Billy Fitzpatrick ’20
Marcus Blossom is ready.
Sitting in his spacious but unassuming office perched above the new indoor turf field at the beautiful Luth Athletic Complex, Blossom makes it difficult for anyone around him to not feel optimistic. Optimistic about the future of Holy Cross athletics, about new men’s basketball head coach Brett Nelson’s ability to revive an historic program, or just about life. It is precisely this infectious positivity that helped make Blossom the clearcut choice to succeed Nathan Pine as Director of Athletics at Holy Cross this past July.
Don’t mistake his youthful optimism for naivete, though. While Blossom is one of the youngest athletics directors in the Patriot League at the age of 39, he feels his past experiences have groomed him well for this step up in responsibility. Blossom is a 2001 graduate of Northeastern University, where he starred on the men’s basketball team and earned three all-conference selections as well as three GTE District I Academic All-American distinctions over his four years. He understands the demands that Holy Cross student-athletes face in balancing their commitments, having shared a similar experience at a similarly rigorous academic institution not too long ago.
While he understands the modern student-athlete from his own collegiate years, Blossom also feels his array of professional experience prepares him well for the job ahead. Prior to taking the AD role at Holy Cross, Blossom spent the past five years at Boston College, where his main responsibility was overseeing all budget and financial operations of the athletics department, in addition to managing technology, interactive media, and broadcast services.
He held similar roles at both Providence College and Brown University before joining the BC staff in 2014. After spending time at these schools, he understands the challenges facing a Jesuit, New England college that prioritizes academics, but also knows what it takes to elevate an athletics program to the next level.
“I think all my experiences at other places, not just BC, prepared me for this. Being at Brown, probably pretty similar to here. Being at Providence, when they were in the old Big East … I take all my experiences from a variety of places, and I’ve probably experienced something with each current state with each one of our sports somewhere else. I think that helps.”
From these experiences, Blossom has been able to both develop his own leadership style (he managed over 60 individuals in his latest role at Boston College), and observe how three different athletics directors led their departments. He knows what he needs to do now that he holds that top role.
“The one thing I see as the leader – I don’t think you can have a bad day. I think you have to bring it every day. Because if you don’t bring it, you set the tone. If I’m exhausted before I come [in the office], you gotta sit in the car for five minutes, take a couple deep breaths, and get that energy. Because when you walk in, everyone’s looking at you.”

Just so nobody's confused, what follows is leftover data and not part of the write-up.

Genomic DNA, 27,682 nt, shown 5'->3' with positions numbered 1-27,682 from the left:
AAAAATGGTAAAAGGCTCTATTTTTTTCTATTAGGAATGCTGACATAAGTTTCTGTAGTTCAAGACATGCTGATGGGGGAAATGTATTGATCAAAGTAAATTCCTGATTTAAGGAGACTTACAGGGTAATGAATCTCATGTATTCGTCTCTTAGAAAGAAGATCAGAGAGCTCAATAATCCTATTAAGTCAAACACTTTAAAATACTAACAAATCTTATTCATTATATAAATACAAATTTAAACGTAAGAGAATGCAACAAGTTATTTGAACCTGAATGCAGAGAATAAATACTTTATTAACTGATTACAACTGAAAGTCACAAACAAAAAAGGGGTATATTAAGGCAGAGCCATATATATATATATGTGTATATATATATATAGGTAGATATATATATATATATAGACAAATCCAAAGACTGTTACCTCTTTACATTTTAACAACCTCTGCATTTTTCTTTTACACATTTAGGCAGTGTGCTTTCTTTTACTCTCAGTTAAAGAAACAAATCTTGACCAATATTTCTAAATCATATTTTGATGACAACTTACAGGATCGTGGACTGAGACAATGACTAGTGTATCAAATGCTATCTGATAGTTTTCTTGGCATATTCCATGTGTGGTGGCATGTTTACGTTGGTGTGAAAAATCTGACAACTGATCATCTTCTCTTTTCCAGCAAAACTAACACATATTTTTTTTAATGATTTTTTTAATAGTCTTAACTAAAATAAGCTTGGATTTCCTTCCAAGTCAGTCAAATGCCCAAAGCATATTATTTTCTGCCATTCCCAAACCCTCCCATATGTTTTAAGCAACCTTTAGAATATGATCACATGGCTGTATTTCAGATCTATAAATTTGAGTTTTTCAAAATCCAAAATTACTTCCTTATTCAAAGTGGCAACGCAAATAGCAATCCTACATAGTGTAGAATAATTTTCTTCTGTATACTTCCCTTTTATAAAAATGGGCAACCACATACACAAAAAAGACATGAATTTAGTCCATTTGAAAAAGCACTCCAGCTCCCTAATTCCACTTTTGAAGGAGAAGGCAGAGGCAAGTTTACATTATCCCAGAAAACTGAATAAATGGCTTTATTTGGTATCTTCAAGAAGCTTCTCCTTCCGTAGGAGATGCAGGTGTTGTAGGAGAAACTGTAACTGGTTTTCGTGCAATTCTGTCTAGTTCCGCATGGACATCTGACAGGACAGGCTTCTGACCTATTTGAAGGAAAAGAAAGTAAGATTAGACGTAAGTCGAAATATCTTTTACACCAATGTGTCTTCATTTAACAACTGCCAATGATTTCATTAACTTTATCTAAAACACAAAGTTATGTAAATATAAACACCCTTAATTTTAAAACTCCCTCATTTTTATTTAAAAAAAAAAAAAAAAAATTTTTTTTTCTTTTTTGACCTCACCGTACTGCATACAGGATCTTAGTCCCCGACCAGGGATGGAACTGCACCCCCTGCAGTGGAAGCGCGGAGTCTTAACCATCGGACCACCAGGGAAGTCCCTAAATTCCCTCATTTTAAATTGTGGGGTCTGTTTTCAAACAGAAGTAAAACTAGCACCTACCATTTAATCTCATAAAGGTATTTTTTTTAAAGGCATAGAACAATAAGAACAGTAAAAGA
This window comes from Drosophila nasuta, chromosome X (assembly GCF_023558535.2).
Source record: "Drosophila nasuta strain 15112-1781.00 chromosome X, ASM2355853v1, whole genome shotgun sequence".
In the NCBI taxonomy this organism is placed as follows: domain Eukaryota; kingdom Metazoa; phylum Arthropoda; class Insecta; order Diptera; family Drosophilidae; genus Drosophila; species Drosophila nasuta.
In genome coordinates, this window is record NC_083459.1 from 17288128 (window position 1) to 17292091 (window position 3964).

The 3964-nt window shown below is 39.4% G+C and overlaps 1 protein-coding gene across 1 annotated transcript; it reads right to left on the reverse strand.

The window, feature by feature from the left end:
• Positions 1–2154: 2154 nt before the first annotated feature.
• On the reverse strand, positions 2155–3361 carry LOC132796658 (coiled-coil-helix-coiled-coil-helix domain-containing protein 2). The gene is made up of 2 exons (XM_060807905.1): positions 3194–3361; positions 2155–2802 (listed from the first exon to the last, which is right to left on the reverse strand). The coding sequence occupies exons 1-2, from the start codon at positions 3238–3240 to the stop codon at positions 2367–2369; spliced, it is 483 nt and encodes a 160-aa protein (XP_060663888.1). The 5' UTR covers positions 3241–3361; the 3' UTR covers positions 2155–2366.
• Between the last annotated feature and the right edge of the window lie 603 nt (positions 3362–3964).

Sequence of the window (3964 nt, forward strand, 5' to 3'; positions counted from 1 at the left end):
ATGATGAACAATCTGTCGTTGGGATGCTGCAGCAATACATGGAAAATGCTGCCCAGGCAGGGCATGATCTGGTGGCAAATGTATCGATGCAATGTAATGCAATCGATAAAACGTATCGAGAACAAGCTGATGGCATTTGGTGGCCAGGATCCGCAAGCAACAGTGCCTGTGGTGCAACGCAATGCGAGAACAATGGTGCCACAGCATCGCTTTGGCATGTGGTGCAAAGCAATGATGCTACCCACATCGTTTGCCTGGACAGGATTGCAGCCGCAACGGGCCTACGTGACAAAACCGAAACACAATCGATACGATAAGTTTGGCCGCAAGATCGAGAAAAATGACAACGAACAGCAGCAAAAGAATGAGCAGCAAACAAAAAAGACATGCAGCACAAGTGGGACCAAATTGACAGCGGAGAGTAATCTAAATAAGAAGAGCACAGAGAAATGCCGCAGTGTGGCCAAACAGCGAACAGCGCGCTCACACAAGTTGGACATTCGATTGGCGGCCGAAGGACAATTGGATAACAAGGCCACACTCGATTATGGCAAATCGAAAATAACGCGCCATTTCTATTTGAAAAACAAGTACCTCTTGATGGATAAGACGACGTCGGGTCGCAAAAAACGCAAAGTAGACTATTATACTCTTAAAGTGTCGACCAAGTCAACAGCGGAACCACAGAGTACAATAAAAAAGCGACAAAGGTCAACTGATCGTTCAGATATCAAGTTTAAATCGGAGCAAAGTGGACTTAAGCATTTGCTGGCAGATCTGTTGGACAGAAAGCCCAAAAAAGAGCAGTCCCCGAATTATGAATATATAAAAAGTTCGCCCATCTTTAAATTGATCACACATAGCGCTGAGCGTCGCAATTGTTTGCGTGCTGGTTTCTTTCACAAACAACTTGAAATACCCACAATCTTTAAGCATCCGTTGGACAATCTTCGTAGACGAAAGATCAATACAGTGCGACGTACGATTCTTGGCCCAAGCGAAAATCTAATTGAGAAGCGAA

In this regard, Blossom practices what he preaches. Many student-athletes have noted that the new AD has been a visible presence around the Luth Athletic Complex, not only attending games, but also checking in on practices and workouts. Blossom knows that he sets the tone for the entire department now, and he wants student-athletes, coaches, and administrators to know that he is taking a hands-on approach to engagement with all Crusader sports teams.
“I think you have to show that what they’re doing is important. It shows that you’re supporting the coach, that you’re supporting the student-athletes… You might observe something that you think you could fix, too, or that you think needs to change. You got to be around to assess what our programs need and how they’re really doing.”
While he spreads optimism for HC athletics to all around him, Blossom also knows that there is a job to be done, and that the Holy Cross community deserves more from its athletics program than the Patriot League mediocrity that has plagued most HC sports this century. Over his first four months on the job, Blossom has familiarized himself with a passionate alumni and donor base, and has heard the cries for HC to revive its former athletic glory. His message to fans – alumni, students, and the community as a whole – is grounded in reality but peppered with optimism and high expectations.
“We want to be great, and great may look different than it did in 1959, or the 80s, or the early 2000s with Ralph Willard. We want to be the best in the Patriot League, and the best overall program in the Patriot League.
“For one, that makes our alumni feel very proud. But the main reason is for the overall student-athlete experience. Those alumni that I see that are excited about Holy Cross, most of them that are excited about Holy Cross, they were here when we were winning. So, it’s very important for our student-athletes that we have, to leave here with a winning experience, because that affects their overall connectivity to the College, ten, fifteen, twenty years from now.”
While there may not be any Bob Cousys or Gordie Lockbaums passing through Mount Saint James anymore, Blossom is hoping he can usher in an era of Holy Cross athletics in which all student-athletes compete for Patriot League championships and NCAA Tournament appearances year in and year out. After years of widespread mediocrity, it’s unclear if that is possible. But Blossom feels that he is ready and that this program is ready to make the leap. After spending just an hour with him, it is hard to feel otherwise.